Let’s Talk Academics
Although many of my posts are about my experiences while traveling, it is important to remember that academics are the reason for getting to be in this new place- I mean, it is study abroad. Hence, it is important to know the differences between the UK and US approaches to studying and exploring academics.
For starters, students pick their major or degree straight away. In high school during grade 11 students will study four main subjects, often referred to as A levels, to then drop one of those subjects for grade 12 year. From these three courses students will then pick one course in which they want to pursue a career and will thus go to school for that subject. This is the biggest difference between the two education systems. Rather than have students do pre-requisites in various disciplines (arts, English, maths, sciences etc.) the UK has students enter their program directly meaning they only take courses in that discipline. Therefore, chemistry students will only take courses in the School of Chemistry while biology students will remain housed in the biological sciences building. For this reason, there is little to no communication between the various colleges. Often this is not a problem. However, because I had required sciences courses for my major back home, I was in two disciplines and conflicts between the two module schedules were immediately present. Since the schools don’t communicate their schedules with each other that meant it was up to myself and the other students to work with the lecturers and figure out a resolution for the conflicts. That was a lesson I learned right away: if you have a problem with a course it is up to you to make the effort to find a resolution and communicate your concerns with the appropriate lecturer or instructor. All of the lecturers were really understanding of the conflicts and worked with us to find the best solution.
As for the courses themselves, they can range anywhere between 10 and 30 credits which equates to 2.5 US credits per 10 UK credits. The classes difficulty ranges dependent on the year of the module and how many credits are allocated to it. A full time student is considered 60 credits so this can either be achieved by take a few credit dense classes or multiple 10 credit courses like myself. Courses can consist of lectures, seminars, workshops and tutorials. Make sure to ask your lecturer if you have any uncertainties as to if and when you would have those additional classes. Seminars and workshops frequently do not occur every week. They are either every other week or only certain scheduled weeks. These additional classes help to increase class engagement, exploration of topics and working with a lecturer or tutor.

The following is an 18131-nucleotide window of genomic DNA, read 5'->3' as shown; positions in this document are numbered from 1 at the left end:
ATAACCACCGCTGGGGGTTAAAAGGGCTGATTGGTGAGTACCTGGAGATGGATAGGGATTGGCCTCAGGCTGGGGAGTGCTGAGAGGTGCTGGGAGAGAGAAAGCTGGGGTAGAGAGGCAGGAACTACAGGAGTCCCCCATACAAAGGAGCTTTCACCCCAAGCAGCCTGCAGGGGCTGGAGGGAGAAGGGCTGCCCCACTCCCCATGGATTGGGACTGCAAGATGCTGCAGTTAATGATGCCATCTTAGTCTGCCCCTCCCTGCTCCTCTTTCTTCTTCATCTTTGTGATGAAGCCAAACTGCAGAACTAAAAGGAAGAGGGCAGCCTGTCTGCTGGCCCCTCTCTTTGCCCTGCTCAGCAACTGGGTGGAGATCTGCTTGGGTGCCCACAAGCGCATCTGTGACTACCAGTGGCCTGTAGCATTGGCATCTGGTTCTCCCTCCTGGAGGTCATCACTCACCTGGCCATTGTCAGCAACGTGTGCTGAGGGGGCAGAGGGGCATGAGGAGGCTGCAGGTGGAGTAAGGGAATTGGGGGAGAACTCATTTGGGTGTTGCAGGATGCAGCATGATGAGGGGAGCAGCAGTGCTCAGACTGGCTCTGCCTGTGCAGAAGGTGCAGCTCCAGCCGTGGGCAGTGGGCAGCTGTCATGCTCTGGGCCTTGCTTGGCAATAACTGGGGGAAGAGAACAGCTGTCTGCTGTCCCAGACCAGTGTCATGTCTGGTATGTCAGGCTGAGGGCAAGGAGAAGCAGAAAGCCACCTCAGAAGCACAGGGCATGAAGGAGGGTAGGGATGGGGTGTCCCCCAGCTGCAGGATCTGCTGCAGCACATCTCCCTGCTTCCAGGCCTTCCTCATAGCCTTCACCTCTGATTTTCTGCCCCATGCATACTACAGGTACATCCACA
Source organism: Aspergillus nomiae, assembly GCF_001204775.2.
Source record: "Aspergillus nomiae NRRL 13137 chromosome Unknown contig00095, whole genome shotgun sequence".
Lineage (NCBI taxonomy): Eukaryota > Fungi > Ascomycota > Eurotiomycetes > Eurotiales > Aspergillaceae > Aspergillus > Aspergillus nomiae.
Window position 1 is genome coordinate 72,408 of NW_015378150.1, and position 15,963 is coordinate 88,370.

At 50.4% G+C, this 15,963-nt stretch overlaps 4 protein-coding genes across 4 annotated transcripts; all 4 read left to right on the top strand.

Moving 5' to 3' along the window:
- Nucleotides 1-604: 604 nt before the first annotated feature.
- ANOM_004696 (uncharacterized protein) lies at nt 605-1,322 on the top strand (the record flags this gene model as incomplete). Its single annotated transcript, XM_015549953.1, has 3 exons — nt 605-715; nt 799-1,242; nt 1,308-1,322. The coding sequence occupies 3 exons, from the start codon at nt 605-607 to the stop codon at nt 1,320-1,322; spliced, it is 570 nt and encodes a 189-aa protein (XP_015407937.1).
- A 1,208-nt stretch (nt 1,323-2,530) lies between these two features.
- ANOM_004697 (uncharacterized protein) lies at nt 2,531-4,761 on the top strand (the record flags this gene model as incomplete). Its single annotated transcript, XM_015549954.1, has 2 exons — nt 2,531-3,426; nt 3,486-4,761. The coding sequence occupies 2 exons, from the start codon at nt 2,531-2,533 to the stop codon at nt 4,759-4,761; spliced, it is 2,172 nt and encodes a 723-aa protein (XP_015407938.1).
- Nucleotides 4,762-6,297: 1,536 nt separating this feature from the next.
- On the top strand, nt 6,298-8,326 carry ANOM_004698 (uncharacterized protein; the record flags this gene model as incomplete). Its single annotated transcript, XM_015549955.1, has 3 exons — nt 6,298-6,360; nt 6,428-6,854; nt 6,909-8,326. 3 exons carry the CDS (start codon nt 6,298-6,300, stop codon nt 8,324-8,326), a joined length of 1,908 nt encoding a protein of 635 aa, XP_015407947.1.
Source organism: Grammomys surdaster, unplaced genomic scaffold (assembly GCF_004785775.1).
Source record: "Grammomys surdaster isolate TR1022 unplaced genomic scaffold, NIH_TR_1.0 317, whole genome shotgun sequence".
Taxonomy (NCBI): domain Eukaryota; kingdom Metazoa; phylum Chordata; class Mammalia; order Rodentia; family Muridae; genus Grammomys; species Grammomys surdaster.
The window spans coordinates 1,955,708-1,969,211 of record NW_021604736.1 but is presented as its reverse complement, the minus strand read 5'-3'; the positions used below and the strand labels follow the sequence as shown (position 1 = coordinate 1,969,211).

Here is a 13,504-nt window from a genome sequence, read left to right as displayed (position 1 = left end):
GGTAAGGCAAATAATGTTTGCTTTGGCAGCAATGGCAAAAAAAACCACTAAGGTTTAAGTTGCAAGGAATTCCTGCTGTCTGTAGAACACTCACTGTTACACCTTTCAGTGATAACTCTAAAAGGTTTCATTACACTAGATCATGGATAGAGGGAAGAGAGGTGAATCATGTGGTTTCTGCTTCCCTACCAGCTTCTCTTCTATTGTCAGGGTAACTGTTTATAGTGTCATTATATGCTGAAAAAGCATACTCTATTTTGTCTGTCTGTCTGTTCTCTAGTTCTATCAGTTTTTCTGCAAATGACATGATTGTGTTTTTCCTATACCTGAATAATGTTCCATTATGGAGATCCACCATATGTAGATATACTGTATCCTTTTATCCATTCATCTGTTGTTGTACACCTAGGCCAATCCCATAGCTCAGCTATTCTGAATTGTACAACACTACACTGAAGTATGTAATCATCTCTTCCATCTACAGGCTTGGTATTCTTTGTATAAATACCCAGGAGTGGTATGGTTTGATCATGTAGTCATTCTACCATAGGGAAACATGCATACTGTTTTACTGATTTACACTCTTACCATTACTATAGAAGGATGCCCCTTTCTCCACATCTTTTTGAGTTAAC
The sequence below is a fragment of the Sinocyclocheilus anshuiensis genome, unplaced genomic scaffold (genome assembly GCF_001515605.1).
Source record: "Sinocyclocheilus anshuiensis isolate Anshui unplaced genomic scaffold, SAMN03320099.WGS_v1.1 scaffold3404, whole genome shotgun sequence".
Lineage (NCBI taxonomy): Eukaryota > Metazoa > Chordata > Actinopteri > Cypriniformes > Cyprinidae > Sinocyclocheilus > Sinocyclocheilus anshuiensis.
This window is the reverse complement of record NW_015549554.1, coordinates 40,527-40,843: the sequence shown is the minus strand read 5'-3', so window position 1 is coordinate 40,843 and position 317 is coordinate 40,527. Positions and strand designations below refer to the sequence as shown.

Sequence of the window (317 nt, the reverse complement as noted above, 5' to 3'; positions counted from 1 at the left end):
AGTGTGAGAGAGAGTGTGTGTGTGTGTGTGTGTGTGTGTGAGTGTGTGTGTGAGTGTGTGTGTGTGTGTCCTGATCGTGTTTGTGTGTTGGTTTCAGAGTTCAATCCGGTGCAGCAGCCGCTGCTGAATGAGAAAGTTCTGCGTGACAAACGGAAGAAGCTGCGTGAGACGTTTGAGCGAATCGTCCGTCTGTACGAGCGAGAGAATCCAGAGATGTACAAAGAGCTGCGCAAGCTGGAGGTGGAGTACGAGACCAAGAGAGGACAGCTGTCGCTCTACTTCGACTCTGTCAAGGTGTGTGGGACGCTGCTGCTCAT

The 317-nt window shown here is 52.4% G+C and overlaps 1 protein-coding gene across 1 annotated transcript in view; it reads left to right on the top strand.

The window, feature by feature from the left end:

Another aspect that varies is the grading system. A 70 percent is the cutoff for an A with a 40 percent as passing. During orientation IFSA will provide you with the breakdown of how the percentages will transfer back in as well as advice on how to be successful in your studies and the examination period. This information may be difficult to apply immediately within your studies, so make sure to revisit it throughout the semester. The final grade will, for the most part, be composed of a final examination paper (test) or essay. Some grades are composed solely of the work done during the final examination period while others can be composed of part coursework during the semester and that done during the final examination period. In the spring, the exam period lasts a total of six weeks. The semester breakdown goes as so: there will be classes up until the three week spring break period, then the week after spring break is a revision week in which some courses will hold sessions for questions and reviewing important information for the exam. Then, during the following six weeks, exams will be held. Since exams are only one day in duration, throughout those six the exams will be spread out. For instance, I had one exam per week for three weeks in a row while others had two exams in one week. There really isn’t a rhyme or reason to the scheduling that I could observe, it just kind of occurs as is.
Hopefully this overview helps to provide a good insight into the differences between the US and UK systems. Although it may be intimidating at first, with time the system will become second nature. Best of luck!